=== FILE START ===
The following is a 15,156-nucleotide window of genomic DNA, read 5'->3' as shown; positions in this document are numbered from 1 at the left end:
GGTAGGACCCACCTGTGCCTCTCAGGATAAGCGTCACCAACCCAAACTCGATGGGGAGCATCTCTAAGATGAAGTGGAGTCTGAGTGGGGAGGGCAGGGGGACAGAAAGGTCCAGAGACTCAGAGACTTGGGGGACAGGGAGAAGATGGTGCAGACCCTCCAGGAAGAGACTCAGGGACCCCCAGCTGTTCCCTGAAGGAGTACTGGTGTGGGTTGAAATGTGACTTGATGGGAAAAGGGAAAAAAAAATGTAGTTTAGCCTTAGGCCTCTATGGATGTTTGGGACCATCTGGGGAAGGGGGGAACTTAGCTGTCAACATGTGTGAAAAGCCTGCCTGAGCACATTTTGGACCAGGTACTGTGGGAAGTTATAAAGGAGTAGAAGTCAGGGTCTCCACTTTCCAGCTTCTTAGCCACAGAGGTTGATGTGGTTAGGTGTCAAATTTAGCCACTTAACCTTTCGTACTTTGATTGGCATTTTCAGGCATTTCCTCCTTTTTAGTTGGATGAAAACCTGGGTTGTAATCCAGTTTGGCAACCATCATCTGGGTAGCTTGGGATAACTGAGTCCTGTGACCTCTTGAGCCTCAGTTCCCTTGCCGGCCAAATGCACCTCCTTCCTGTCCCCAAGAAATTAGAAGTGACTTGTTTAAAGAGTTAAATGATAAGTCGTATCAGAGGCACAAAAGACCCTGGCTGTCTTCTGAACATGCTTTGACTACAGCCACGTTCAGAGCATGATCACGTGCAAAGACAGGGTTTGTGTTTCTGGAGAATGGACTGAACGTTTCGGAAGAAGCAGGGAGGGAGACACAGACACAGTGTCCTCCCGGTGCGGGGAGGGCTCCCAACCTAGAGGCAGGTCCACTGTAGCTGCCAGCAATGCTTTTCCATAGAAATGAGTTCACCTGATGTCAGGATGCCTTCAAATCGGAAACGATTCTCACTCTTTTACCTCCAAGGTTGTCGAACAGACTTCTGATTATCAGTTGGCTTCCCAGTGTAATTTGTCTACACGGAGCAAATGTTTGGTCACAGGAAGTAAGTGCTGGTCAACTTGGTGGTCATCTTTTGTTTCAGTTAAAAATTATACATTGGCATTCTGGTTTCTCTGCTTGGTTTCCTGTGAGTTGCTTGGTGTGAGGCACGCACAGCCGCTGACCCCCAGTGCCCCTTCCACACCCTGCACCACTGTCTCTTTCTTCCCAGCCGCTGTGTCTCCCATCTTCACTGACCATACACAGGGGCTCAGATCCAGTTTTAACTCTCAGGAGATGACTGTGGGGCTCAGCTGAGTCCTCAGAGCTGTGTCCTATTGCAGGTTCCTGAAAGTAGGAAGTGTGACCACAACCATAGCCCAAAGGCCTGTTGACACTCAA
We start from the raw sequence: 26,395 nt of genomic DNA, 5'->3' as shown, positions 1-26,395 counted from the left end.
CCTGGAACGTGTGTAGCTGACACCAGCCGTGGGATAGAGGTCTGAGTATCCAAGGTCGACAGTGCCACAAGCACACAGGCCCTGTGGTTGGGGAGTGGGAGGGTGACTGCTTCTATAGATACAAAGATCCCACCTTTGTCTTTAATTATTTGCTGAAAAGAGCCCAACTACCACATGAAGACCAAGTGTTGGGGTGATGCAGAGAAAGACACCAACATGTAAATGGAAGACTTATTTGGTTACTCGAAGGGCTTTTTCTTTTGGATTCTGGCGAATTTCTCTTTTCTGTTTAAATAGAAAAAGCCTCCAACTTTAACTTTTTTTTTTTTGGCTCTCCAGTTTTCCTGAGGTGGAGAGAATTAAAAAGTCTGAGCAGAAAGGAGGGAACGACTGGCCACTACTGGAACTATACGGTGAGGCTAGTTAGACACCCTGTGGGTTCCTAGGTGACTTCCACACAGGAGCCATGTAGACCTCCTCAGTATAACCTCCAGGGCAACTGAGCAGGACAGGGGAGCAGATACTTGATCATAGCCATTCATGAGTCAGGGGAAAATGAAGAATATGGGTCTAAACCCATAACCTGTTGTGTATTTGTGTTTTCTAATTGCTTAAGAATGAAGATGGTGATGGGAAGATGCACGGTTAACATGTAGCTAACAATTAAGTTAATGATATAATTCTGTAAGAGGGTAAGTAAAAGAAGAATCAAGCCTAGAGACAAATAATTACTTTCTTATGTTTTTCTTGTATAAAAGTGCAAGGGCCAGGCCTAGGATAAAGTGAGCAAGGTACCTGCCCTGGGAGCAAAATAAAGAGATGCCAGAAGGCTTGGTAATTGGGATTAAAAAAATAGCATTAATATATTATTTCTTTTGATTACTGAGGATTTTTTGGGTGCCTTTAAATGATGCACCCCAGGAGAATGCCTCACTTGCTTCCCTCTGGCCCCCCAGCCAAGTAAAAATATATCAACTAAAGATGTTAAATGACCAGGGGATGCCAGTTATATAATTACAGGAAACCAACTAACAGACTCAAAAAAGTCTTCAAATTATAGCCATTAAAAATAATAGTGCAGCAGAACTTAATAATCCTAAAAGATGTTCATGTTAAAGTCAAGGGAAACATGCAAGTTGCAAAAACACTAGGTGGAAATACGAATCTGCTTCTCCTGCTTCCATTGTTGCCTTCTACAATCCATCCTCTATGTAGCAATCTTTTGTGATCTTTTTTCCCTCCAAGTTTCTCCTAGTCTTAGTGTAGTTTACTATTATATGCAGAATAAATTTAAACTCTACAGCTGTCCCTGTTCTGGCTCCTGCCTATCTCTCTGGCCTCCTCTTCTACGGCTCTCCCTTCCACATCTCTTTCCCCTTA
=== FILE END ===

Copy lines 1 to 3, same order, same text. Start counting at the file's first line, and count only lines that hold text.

The following is a 15,156-nucleotide window of genomic DNA, read 5'->3' as shown; positions in this document are numbered from 1 at the left end:
GGTAGGACCCACCTGTGCCTCTCAGGATAAGCGTCACCAACCCAAACTCGATGGGGAGCATCTCTAAGATGAAGTGGAGTCTGAGTGGGGAGGGCAGGGGGACAGAAAGGTCCAGAGACTCAGAGACTTGGGGGACAGGGAGAAGATGGTGCAGACCCTCCAGGAAGAGACTCAGGGACCCCCAGCTGTTCCCTGAAGGAGTACTGGTGTGGGTTGAAATGTGACTTGATGGGAAAAGGGAAAAAAAAATGTAGTTTAGCCTTAGGCCTCTATGGATGTTTGGGACCATCTGGGGAAGGGGGGAACTTAGCTGTCAACATGTGTGAAAAGCCTGCCTGAGCACATTTTGGACCAGGTACTGTGGGAAGTTATAAAGGAGTAGAAGTCAGGGTCTCCACTTTCCAGCTTCTTAGCCACAGAGGTTGATGTGGTTAGGTGTCAAATTTAGCCACTTAACCTTTCGTACTTTGATTGGCATTTTCAGGCATTTCCTCCTTTTTAGTTGGATGAAAACCTGGGTTGTAATCCAGTTTGGCAACCATCATCTGGGTAGCTTGGGATAACTGAGTCCTGTGACCTCTTGAGCCTCAGTTCCCTTGCCGGCCAAATGCACCTCCTTCCTGTCCCCAAGAAATTAGAAGTGACTTGTTTAAAGAGTTAAATGATAAGTCGTATCAGAGGCACAAAAGACCCTGGCTGTCTTCTGAACATGCTTTGACTACAGCCACGTTCAGAGCATGATCACGTGCAAAGACAGGGTTTGTGTTTCTGGAGAATGGACTGAACGTTTCGGAAGAAGCAGGGAGGGAGACACAGACACAGTGTCCTCCCGGTGCGGGGAGGGCTCCCAACCTAGAGGCAGGTCCACTGTAGCTGCCAGCAATGCTTTTCCATAGAAATGAGTTCACCTGATGTCAGGATGCCTTCAAATCGGAAACGATTCTCACTCTTTTACCTCCAAGGTTGTCGAACAGACTTCTGATTATCAGTTGGCTTCCCAGTGTAATTTGTCTACACGGAGCAAATGTTTGGTCACAGGAAGTAAGTGCTGGTCAACTTGGTGGTCATCTTTTGTTTCAGTTAAAAATTATACATTGGCATTCTGGTTTCTCTGCTTGGTTTCCTGTGAGTTGCTTGGTGTGAGGCACGCACAGCCGCTGACCCCCAGTGCCCCTTCCACACCCTGCACCACTGTCTCTTTCTTCCCAGCCGCTGTGTCTCCCATCTTCACTGACCATACACAGGGGCTCAGATCCAGTTTTAACTCTCAGGAGATGACTGTGGGGCTCAGCTGAGTCCTCAGAGCTGTGTCCTATTGCAGGTTCCTGAAAGTAGGAAGTGTGACCACAACCATAGCCCAAAGGCCTGTTGACACTCAA
We start from the raw sequence: 26,395 nt of genomic DNA, 5'->3' as shown, positions 1-26,395 counted from the left end.